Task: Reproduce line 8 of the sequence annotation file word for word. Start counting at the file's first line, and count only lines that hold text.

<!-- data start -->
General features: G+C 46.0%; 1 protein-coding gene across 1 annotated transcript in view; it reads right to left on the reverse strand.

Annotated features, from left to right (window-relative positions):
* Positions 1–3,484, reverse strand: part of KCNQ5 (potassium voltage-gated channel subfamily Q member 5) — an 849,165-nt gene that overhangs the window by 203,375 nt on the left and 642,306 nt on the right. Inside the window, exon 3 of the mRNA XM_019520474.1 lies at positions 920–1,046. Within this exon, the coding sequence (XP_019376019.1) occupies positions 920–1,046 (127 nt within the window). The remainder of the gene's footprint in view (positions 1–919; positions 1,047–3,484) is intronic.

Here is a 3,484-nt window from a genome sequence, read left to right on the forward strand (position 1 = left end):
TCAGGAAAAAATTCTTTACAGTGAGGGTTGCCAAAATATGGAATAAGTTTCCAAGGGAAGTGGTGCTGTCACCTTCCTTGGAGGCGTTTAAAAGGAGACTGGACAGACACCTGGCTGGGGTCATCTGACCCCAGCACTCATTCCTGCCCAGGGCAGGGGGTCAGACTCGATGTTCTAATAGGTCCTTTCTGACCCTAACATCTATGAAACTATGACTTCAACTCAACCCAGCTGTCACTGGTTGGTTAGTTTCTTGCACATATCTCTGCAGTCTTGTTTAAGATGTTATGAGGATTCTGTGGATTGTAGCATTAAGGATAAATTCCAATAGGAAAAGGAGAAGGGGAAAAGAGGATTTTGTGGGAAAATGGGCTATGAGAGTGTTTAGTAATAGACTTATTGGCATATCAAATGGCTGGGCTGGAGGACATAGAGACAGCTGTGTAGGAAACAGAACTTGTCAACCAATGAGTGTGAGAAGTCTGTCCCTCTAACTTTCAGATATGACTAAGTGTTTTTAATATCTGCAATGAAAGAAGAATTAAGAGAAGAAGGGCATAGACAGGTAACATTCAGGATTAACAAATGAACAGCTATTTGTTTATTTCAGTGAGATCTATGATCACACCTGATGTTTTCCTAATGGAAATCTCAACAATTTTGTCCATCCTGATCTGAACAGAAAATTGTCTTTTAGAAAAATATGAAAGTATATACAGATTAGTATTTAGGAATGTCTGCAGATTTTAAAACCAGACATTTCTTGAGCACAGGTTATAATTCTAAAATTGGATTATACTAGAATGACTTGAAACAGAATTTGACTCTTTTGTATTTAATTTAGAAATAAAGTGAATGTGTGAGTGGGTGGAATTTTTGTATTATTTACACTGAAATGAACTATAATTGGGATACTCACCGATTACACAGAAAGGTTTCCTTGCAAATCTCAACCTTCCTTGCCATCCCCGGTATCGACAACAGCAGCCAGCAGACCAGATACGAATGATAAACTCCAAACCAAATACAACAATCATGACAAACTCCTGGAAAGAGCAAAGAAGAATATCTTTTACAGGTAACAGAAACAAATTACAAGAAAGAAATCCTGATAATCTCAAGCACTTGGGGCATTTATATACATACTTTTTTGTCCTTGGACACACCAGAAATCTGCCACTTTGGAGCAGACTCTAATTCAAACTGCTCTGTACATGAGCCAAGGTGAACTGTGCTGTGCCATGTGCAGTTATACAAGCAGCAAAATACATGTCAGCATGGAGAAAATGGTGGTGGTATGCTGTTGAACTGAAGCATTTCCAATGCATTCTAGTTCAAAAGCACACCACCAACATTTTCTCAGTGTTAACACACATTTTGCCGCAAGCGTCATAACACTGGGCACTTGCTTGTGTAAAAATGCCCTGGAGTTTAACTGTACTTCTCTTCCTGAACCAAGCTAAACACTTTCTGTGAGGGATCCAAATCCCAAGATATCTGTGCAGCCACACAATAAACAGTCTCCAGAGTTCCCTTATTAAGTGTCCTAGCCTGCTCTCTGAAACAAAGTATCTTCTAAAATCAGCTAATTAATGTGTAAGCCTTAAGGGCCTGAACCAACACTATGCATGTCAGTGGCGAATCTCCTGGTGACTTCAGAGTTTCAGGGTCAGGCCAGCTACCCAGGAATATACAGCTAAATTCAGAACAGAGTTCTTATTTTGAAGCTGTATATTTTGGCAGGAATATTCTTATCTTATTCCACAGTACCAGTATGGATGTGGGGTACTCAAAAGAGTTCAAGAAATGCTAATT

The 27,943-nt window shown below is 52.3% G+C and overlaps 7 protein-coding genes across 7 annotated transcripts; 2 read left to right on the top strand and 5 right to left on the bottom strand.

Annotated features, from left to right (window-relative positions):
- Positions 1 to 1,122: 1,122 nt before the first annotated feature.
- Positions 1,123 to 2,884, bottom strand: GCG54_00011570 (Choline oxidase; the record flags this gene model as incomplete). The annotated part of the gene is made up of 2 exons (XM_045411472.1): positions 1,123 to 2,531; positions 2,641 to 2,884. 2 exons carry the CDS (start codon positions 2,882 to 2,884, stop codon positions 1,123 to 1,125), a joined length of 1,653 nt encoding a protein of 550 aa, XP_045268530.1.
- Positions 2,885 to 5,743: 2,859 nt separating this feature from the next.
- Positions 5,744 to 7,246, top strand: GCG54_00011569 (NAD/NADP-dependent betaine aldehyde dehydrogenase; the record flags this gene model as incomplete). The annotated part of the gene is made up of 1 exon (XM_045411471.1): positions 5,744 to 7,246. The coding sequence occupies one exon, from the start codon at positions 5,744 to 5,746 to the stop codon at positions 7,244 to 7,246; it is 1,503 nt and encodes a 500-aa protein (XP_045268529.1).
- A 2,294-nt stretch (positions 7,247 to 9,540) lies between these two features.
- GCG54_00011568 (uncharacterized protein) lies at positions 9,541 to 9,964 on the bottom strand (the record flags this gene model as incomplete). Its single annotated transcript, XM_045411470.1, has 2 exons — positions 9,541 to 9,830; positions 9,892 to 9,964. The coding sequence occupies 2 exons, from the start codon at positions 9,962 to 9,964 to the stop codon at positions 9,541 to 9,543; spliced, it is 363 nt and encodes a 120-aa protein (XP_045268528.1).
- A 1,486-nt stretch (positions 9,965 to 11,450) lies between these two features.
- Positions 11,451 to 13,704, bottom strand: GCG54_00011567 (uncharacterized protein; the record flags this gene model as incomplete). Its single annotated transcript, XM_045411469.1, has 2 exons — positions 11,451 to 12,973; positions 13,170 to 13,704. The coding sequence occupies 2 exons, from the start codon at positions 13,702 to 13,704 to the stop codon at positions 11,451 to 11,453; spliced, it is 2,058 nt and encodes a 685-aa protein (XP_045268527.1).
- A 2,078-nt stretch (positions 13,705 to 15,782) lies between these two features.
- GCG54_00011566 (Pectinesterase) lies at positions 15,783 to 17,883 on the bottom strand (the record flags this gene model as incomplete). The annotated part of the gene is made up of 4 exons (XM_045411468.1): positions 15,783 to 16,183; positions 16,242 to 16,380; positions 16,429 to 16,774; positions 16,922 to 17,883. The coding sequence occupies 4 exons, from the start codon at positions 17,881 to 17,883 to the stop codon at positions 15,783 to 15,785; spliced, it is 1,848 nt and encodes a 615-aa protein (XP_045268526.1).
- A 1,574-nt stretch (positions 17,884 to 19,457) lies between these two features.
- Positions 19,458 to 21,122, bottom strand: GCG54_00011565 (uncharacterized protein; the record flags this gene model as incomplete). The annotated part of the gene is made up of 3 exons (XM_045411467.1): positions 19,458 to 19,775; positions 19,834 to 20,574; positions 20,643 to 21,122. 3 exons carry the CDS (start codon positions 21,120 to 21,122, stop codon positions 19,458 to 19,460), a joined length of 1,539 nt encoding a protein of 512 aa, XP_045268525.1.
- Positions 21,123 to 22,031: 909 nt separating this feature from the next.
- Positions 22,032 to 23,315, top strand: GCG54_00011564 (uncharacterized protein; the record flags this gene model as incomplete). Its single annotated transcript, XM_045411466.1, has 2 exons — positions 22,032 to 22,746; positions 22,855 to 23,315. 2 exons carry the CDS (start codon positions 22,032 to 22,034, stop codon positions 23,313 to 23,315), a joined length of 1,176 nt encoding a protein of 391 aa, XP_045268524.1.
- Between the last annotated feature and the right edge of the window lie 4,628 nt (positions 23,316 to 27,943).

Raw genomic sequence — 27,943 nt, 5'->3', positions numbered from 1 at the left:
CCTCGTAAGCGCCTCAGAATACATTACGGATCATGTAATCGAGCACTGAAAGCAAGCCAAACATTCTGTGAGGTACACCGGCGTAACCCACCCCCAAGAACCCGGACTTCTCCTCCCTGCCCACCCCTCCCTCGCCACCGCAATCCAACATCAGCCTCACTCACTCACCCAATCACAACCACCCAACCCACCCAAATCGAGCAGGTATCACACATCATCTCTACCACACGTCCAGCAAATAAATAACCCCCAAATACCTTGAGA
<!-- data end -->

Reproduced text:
- Positions 1 to 1,122: 1,122 nt before the first annotated feature.